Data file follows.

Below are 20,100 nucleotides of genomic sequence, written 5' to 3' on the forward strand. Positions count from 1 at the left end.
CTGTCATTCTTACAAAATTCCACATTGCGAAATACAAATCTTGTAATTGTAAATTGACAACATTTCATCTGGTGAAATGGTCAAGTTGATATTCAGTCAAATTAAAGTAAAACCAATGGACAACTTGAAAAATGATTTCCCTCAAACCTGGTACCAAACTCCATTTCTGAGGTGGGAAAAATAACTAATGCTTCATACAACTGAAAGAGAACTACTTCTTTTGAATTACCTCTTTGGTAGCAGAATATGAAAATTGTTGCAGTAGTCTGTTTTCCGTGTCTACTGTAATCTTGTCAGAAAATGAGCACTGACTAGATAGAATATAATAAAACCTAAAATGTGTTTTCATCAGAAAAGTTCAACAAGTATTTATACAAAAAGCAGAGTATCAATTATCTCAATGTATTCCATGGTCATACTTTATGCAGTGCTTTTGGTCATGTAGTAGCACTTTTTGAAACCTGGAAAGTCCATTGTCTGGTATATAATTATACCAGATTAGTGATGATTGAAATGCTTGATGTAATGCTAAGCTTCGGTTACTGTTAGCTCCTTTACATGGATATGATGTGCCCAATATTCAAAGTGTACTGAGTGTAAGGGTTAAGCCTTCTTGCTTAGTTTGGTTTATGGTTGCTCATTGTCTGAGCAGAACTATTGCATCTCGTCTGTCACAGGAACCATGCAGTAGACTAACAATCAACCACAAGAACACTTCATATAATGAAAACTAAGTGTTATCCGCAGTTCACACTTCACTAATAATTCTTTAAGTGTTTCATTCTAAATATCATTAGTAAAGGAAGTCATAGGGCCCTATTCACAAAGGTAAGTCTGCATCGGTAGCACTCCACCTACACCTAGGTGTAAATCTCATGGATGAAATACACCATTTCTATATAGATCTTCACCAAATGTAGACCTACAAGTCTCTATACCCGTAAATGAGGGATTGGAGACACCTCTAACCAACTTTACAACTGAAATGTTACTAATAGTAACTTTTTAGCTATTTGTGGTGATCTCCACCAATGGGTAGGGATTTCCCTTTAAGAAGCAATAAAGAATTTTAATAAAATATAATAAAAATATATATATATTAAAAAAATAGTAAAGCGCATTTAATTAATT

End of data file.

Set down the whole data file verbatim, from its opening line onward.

Below are 20,100 nucleotides of genomic sequence, written 5' to 3' on the forward strand. Positions count from 1 at the left end.
CTGTCATTCTTACAAAATTCCACATTGCGAAATACAAATCTTGTAATTGTAAATTGACAACATTTCATCTGGTGAAATGGTCAAGTTGATATTCAGTCAAATTAAAGTAAAACCAATGGACAACTTGAAAAATGATTTCCCTCAAACCTGGTACCAAACTCCATTTCTGAGGTGGGAAAAATAACTAATGCTTCATACAACTGAAAGAGAACTACTTCTTTTGAATTACCTCTTTGGTAGCAGAATATGAAAATTGTTGCAGTAGTCTGTTTTCCGTGTCTACTGTAATCTTGTCAGAAAATGAGCACTGACTAGATAGAATATAATAAAACCTAAAATGTGTTTTCATCAGAAAAGTTCAACAAGTATTTATACAAAAAGCAGAGTATCAATTATCTCAATGTATTCCATGGTCATACTTTATGCAGTGCTTTTGGTCATGTAGTAGCACTTTTTGAAACCTGGAAAGTCCATTGTCTGGTATATAATTATACCAGATTAGTGATGATTGAAATGCTTGATGTAATGCTAAGCTTCGGTTACTGTTAGCTCCTTTACATGGATATGATGTGCCCAATATTCAAAGTGTACTGAGTGTAAGGGTTAAGCCTTCTTGCTTAGTTTGGTTTATGGTTGCTCATTGTCTGAGCAGAACTATTGCATCTCGTCTGTCACAGGAACCATGCAGTAGACTAACAATCAACCACAAGAACACTTCATATAATGAAAACTAAGTGTTATCCGCAGTTCACACTTCACTAATAATTCTTTAAGTGTTTCATTCTAAATATCATTAGTAAAGGAAGTCATAGGGCCCTATTCACAAAGGTAAGTCTGCATCGGTAGCACTCCACCTACACCTAGGTGTAAATCTCATGGATGAAATACACCATTTCTATATAGATCTTCACCAAATGTAGACCTACAAGTCTCTATACCCGTAAATGAGGGATTGGAGACACCTCTAACCAACTTTACAACTGAAATGTTACTAATAGTAACTTTTTAGCTATTTGTGGTGATCTCCACCAATGGGTAGGGATTTCCCTTTAAGAAGCAATAAAGAATTTTAATAAAATATAATAAAAATATATATATATTAAAAAAATAGTAAAGCGCATTTAATTAATT